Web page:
High blood pressure in women "more dangerous" than in men
Women with high blood pressure are at higher risk than men for vascular disease, according to a study published in the journal Therapeutic Advances in Cardiovascular Disease.
Researchers found differences in the mechanisms that cause high blood pressure in women, compared to men. This is the first study to consider gender as a way to determine the best treatments for high blood pressure.
The scientists looked at 100 men and women with untreated high blood pressure. All were at least 53 years old. The researchers performed a series of specialized tests to see whether the heart or blood vessels were involved in increasing blood pressure. The tests measured forces involved in circulating blood, and hormone profiles of the mechanisms behind high blood pressure.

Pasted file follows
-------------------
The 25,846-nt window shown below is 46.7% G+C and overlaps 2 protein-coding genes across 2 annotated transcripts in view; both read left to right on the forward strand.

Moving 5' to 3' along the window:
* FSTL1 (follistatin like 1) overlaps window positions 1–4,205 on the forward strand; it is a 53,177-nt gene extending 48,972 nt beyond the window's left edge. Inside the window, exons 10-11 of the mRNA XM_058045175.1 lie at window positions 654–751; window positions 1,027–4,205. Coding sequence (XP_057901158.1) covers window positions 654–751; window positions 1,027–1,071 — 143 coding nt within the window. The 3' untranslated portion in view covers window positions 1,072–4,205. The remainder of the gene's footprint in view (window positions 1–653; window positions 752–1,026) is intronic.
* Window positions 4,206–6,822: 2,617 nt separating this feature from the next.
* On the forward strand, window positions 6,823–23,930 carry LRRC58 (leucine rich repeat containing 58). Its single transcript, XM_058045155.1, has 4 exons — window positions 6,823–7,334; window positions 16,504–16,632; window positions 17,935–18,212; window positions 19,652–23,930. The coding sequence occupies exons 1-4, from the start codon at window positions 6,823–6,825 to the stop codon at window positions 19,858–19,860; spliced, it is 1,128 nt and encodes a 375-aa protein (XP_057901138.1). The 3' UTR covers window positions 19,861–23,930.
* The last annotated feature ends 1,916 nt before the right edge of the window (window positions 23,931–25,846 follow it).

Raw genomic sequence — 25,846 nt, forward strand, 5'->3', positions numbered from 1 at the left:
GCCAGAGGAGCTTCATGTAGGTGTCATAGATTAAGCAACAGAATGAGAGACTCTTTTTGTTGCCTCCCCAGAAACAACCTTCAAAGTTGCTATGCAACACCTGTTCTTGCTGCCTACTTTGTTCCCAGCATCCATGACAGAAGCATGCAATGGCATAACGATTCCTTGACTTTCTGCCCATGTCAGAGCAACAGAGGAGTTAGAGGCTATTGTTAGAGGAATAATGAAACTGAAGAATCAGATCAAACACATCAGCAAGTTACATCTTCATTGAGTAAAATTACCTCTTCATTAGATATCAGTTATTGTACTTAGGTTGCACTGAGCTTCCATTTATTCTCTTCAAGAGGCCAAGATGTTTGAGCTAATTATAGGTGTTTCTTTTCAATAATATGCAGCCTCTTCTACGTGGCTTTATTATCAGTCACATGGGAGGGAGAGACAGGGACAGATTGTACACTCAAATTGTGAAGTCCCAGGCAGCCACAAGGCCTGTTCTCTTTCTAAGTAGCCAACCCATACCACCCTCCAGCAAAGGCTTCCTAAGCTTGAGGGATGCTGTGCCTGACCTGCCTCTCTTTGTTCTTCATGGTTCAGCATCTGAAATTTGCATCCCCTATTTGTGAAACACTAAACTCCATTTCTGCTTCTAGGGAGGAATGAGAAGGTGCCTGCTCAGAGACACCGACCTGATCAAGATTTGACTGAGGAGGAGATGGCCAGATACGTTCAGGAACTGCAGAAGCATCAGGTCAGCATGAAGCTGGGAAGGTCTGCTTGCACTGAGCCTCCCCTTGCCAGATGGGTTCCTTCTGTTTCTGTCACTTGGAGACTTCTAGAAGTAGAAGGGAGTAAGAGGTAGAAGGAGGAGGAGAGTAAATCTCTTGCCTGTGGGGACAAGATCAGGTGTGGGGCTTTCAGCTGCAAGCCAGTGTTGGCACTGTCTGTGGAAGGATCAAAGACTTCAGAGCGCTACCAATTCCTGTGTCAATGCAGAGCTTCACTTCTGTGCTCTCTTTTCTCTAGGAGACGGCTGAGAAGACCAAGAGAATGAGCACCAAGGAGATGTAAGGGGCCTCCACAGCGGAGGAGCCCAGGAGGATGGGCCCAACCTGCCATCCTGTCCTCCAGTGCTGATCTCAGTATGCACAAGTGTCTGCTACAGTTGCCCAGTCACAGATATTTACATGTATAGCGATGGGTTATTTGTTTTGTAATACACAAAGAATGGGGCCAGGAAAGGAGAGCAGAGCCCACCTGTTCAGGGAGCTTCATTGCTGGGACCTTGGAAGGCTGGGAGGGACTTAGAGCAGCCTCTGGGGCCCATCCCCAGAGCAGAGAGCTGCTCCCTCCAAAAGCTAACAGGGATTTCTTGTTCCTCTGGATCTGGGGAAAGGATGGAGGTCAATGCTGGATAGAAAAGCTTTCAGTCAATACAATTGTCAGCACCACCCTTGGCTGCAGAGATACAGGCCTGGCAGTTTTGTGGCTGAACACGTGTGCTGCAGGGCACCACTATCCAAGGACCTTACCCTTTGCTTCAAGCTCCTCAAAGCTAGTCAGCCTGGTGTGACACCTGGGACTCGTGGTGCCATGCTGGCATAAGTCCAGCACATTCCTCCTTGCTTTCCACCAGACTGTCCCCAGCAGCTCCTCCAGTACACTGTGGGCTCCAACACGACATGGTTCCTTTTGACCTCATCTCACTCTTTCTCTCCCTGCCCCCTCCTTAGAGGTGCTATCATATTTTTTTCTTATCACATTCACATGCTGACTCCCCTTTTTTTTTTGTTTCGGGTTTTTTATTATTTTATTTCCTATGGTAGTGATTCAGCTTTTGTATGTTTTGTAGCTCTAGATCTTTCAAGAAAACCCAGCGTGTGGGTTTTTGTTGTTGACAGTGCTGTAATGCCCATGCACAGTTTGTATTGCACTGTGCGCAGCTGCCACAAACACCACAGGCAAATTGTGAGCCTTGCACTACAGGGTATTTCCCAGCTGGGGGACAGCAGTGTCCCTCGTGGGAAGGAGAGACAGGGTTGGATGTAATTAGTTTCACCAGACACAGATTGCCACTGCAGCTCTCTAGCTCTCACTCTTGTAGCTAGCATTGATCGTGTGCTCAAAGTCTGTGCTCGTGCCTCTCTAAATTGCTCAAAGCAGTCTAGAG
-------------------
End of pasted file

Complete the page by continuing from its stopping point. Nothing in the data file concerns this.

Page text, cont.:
Results showed that compared with men who had the same level of high blood pressure, the women in the study had 30 to 40 percent more vascular disease. They also saw physiologic differences in the cardiovascular systems of women, such as the levels and types of hormones involved in regulating blood pressure. Researchers say this can affect the severity of heart disease.
The researchers concluded that treatment should be tailored to the female mechanisms that cause high blood pressure.